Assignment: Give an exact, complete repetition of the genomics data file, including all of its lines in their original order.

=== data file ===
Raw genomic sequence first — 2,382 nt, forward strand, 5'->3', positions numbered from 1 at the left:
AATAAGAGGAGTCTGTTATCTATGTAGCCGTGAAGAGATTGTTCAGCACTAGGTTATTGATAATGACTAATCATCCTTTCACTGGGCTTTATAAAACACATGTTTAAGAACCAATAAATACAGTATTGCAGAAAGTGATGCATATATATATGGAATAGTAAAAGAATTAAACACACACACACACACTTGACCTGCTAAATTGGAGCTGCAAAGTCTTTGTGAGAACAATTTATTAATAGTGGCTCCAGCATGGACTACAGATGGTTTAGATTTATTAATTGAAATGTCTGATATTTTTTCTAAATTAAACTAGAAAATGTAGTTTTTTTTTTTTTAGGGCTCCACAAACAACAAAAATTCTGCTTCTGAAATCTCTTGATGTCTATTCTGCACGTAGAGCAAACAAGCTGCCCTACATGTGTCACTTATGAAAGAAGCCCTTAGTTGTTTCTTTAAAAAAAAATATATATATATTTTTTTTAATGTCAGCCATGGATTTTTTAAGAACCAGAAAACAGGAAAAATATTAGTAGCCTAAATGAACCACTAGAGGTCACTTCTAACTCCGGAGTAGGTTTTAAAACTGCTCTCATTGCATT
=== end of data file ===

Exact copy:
Raw genomic sequence first — 2,382 nt, forward strand, 5'->3', positions numbered from 1 at the left:
AATAAGAGGAGTCTGTTATCTATGTAGCCGTGAAGAGATTGTTCAGCACTAGGTTATTGATAATGACTAATCATCCTTTCACTGGGCTTTATAAAACACATGTTTAAGAACCAATAAATACAGTATTGCAGAAAGTGATGCATATATATATGGAATAGTAAAAGAATTAAACACACACACACACACTTGACCTGCTAAATTGGAGCTGCAAAGTCTTTGTGAGAACAATTTATTAATAGTGGCTCCAGCATGGACTACAGATGGTTTAGATTTATTAATTGAAATGTCTGATATTTTTTCTAAATTAAACTAGAAAATGTAGTTTTTTTTTTTTTAGGGCTCCACAAACAACAAAAATTCTGCTTCTGAAATCTCTTGATGTCTATTCTGCACGTAGAGCAAACAAGCTGCCCTACATGTGTCACTTATGAAAGAAGCCCTTAGTTGTTTCTTTAAAAAAAAATATATATATATTTTTTTTAATGTCAGCCATGGATTTTTTAAGAACCAGAAAACAGGAAAAATATTAGTAGCCTAAATGAACCACTAGAGGTCACTTCTAACTCCGGAGTAGGTTTTAAAACTGCTCTCATTGCATT